In 1989, Kim Gordon (of Sonic Youth), Lydia Lunch, and Sadie Mae formed a band called Harry Crews and released one album, a collection of live performances, called Naked in Garden Hills after Crews's novel. As Spin Magazine points out in a review, "lyrics to some of the songs—notably 'The Knockout Artist,' 'The Gospel Singer,' and 'Car'—are inspired by Crews's stories, though the connection is loose, a sort of Cliff's Notes/free-association combo. Once in a while the lumbering brake-shop squall of the music suggests something of Crews's stories…."
If Spin did not embrace the album--"The stated good intentions of the project (promoting Crews's work and reading in general) count for something, but more effort should have gone into composition and execution"--Crews himself was even more dismissive: "Anybody that thinks this album in any way illuminates my work or is somehow related to my work except in instances lifted out of my books—my reaction is that whoever thinks that, they have misread me," Crews told Spin. "I wish [the band] well. But my feeling is, if you want to do something with your life, that's great, but don't jack around in mine."
One other related note: Thurston Moore, Kim Gordon's Sonic Youth band mate and husband, provided a blurb for Crews's short novel An American Family: "God bless Harry Crews, America's best writer. He'll break your heart but he'll always bring you love. They just don't make 'em like this anymore."
Sunday, April 1, 2012
WHY ARE VETERAN ROCK STARS RETHINKING, REWRITING,
OR RENOUNCING THEIR CLASSIC SONGS?
A few days later, Paul McCartney heard Live and Let Die on his car radio and was "stunned" by the lyrics. "All this time I thought it was 'Live and Let Live,'" said McCartney, who has been performing the song for the last 39 years. "'Live and let die' is not the kind of message I want to send to young people today," he told friends, who assured him that young people don't listen to his music. But he was dumbfounded when pressed about the Beatles song Happiness Is a Warm Gun. "You sure about that?" he said.
Meawhile, Paul Simon was at work updating his 1973 hit Kodachrome. "The advent of the digital camera has rendered it an anachronism," Simon said. "I'm changing the title to 'Mem'ry Card,' so now the fade-out goes:
Mama don't take my mem'ry cardMama don't take my mem'ry cardMama don't take my mem'ry card awa-a-a-ay
"I'm still stuck for a rhyme for 'pixel,' though."
These incidents, seemingly unrelated, proved to be harbingers of an inexplicable and disturbing trend that has shaken the music industry to its core, as growing numbers of veteran rock stars rethink, rewrite, or renounce their classic songs.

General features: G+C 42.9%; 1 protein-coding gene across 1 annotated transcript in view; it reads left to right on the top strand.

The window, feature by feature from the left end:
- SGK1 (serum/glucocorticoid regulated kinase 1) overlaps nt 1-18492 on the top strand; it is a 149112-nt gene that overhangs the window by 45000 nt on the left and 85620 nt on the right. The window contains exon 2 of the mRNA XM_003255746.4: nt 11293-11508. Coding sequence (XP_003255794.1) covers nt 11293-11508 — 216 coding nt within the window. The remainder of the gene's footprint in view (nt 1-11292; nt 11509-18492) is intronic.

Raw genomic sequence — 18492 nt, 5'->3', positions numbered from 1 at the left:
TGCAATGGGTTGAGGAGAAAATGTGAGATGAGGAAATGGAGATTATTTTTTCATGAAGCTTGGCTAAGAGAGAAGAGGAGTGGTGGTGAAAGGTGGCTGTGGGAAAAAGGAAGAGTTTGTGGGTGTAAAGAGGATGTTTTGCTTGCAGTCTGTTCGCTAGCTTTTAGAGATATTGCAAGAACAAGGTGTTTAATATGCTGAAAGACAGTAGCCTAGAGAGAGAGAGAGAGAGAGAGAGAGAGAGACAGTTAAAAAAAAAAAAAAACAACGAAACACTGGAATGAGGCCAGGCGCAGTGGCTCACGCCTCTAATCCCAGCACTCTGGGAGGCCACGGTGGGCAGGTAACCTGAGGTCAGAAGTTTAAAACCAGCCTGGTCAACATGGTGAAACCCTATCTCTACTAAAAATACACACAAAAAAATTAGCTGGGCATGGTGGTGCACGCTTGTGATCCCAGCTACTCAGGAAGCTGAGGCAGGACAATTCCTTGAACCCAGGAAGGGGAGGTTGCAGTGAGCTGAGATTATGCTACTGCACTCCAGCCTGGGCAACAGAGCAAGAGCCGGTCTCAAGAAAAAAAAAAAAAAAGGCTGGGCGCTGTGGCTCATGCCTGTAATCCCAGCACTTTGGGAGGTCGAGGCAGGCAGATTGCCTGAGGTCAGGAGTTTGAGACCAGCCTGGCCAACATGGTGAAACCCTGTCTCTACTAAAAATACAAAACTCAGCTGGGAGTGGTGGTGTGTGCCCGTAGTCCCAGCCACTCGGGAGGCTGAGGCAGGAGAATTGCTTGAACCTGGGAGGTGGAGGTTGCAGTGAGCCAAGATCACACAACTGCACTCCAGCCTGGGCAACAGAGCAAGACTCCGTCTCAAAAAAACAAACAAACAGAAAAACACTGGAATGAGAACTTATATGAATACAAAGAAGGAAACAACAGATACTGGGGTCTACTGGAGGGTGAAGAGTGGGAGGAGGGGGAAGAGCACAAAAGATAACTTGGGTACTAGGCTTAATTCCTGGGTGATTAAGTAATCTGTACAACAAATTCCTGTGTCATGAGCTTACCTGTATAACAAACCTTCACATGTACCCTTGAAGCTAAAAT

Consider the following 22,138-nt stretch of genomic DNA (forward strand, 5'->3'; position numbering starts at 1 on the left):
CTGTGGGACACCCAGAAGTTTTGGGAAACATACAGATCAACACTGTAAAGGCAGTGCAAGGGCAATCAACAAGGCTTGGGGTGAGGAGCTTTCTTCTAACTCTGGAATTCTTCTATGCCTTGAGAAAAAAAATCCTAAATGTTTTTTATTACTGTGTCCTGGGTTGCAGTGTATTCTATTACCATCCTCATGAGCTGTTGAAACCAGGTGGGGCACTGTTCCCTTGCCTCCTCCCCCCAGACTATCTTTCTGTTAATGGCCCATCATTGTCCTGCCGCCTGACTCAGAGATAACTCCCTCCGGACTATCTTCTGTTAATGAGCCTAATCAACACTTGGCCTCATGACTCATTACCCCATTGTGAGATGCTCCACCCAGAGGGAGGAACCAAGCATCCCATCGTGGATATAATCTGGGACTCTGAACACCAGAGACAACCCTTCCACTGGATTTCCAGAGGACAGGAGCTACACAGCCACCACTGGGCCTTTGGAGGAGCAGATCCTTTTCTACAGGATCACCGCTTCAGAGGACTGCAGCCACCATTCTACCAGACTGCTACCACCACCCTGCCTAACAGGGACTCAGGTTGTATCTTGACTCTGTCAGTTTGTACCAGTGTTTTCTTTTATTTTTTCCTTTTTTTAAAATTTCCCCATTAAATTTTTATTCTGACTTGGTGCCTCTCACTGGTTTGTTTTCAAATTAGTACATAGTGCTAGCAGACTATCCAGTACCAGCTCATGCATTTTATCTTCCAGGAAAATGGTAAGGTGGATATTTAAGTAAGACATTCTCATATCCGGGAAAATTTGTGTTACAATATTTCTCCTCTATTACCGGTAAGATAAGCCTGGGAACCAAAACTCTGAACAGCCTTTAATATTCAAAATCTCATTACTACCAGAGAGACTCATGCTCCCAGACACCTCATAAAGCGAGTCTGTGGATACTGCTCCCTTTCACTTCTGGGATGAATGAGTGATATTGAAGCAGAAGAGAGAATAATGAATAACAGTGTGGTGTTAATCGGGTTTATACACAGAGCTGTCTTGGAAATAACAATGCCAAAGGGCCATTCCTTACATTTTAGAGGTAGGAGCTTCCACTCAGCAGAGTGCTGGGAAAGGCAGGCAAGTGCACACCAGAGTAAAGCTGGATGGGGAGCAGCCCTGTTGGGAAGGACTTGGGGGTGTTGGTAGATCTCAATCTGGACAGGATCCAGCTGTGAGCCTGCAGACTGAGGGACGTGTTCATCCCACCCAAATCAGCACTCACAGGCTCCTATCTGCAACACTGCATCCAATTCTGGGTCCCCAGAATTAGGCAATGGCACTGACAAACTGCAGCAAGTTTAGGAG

Gene Simmons, lead singer of Kiss, was next. Simmons was studying his tongue in a mirror when it occurred to him that the band should stop performing their signature tune Rock and Roll All Night (and Party Every Day). "Such a schedule is unrealistic," he said. "It doesn't allow for sufficient sleep, an essential part of a healthy lifestyle. Nor does it leave time for other rewarding activities, such as reading, gardening, and spending time with friends."
Bob Dylan came forward to reveal that his classic album Highway 61 Revisited is a lie. "I've never even been on Highway 61. It's all been a sham," Dylan told Rolling Stone. The magazine, being inanimate, just lay there on the coffee table and didn't respond.
Considered individually, these incidents don't amount to much. When viewed as part of a larger pattern, it becomes clear that the cumulative effect is potentially devastating for rock and roll.
"This type of second-guessing is typical of artists in middle-age," said Dr. John, Counselor in Residence at the Mr. Mojo Risin Center for Getting Your Head on Straight, Man at the Rock and Roll Hall of Fame in Cleveland, Ohio. "It reflects an unconscious desire to remain relevant--to be what Freud called 'hep' and what Jung referred to as 'with it.' B.F. Skinner preferred 'fly,' but these are merely clinical terms for what you and I would call 'cool.' Underlying this desire, of course, is a repressed fear of mortality."
This last theory was borne out by a panel of aging rock stars who appeared on "Piers Morgan Tonight" to discuss why musical icons would disavow their own work.
- • Blue Oyster Cult's Eric Bloom told Morgan why he no longer performs Don't Fear the Reaper: "I'm a lot older now. Man, I'm terrified."
- • Roger Daltrey expressed similar sentiments about the Who standard My Generation: "I never really wanted to die before I got old. Also, I don't stutter."
- • Bruce Springsteen admitted he had second thoughts about his iconic hit Born to Run: "I get winded pretty easily these days, so I’m reworking it as 'Born to Mall Walk.'"